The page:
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The Left’s Trumpnesia Problem

donald trump
Younger members of Gen Z are new to politics in a way that would probably baffle adults who consider themselves longtime savants. Photo: Chip Somodevilla/Getty Images
Peter Hamby
June 10, 2024

Most journalists would probably like to forget about the media coverage of the 2016 campaign, but unfortunately, the drama of that year is burned into all of our brains like an acid flashback. I have one particularly vivid memory I return to from time to time. I was in my hotel room in St. Louis on the morning of the second presidential debate between Hillary Clinton and Donald Trump. MSNBC was on in the background, and I turned to watch Andrea Mitchell interview Clinton’s campaign manager, Robby Mook. It was the same day that Trump held a Facebook Live press conference with three of the women who had accused Bill Clinton of sexual misconduct back in the ’90s—Juanita Broaddrick, Paula Jones, Kathleen Willey—and Kathy Shelton, a sexual assault victim whose rapist was defended by Hillary Clinton more than 40 years ago. The four women, Trump announced, would be attending that night’s debate.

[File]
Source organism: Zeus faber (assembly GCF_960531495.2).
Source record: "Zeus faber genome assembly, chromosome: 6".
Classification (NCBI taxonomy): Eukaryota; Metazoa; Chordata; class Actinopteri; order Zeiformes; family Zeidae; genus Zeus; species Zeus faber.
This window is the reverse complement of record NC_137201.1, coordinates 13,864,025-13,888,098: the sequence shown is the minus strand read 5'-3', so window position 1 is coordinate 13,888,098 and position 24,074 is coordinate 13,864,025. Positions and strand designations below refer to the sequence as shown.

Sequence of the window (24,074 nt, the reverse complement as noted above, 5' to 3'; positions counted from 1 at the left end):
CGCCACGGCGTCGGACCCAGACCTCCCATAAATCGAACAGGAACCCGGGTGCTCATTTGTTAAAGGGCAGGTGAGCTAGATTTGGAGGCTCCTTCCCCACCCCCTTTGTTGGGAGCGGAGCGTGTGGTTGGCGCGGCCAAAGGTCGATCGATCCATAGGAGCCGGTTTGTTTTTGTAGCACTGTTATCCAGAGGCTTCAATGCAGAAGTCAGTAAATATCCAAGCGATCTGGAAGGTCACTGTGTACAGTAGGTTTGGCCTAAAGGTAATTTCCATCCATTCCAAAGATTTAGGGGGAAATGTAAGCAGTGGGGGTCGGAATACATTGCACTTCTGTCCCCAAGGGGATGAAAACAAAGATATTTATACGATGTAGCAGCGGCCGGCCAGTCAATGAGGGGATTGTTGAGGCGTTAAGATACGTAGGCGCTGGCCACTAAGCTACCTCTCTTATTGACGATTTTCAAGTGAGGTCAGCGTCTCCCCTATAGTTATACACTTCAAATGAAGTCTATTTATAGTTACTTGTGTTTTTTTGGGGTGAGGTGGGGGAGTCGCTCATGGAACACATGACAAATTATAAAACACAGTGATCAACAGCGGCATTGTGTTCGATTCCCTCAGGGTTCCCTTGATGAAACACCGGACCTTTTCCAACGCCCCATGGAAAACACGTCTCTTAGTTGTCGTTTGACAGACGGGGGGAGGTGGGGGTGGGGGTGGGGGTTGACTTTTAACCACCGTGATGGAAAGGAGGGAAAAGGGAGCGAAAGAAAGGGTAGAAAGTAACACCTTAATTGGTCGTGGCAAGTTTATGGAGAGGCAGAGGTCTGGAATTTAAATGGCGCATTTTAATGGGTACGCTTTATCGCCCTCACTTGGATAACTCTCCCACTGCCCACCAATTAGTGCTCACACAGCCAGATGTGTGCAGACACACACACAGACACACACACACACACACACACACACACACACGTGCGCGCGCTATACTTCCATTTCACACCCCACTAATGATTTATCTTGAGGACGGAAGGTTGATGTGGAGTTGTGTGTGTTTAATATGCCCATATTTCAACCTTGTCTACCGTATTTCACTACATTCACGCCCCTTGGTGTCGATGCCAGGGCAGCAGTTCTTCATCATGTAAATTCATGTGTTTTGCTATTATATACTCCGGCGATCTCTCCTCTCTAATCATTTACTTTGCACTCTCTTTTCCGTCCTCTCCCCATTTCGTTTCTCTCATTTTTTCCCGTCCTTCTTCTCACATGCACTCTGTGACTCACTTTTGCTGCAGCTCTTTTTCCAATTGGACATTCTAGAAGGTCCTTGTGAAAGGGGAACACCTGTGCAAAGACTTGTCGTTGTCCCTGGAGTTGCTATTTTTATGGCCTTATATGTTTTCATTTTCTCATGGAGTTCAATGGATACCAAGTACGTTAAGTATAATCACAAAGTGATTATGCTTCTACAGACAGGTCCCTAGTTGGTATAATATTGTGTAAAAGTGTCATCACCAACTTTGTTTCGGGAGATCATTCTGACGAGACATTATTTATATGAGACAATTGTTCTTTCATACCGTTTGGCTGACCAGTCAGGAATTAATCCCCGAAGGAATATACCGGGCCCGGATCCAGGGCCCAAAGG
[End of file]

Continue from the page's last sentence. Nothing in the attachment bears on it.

Mitchell asked Mook about this ploy, which was all over the news. “This has been reported many times,” he said calmly. “Obviously, the Clintons had a tough time in their marriage 20 years ago. This was litigated a lot, and I don’t think voters are interested in litigating it again.”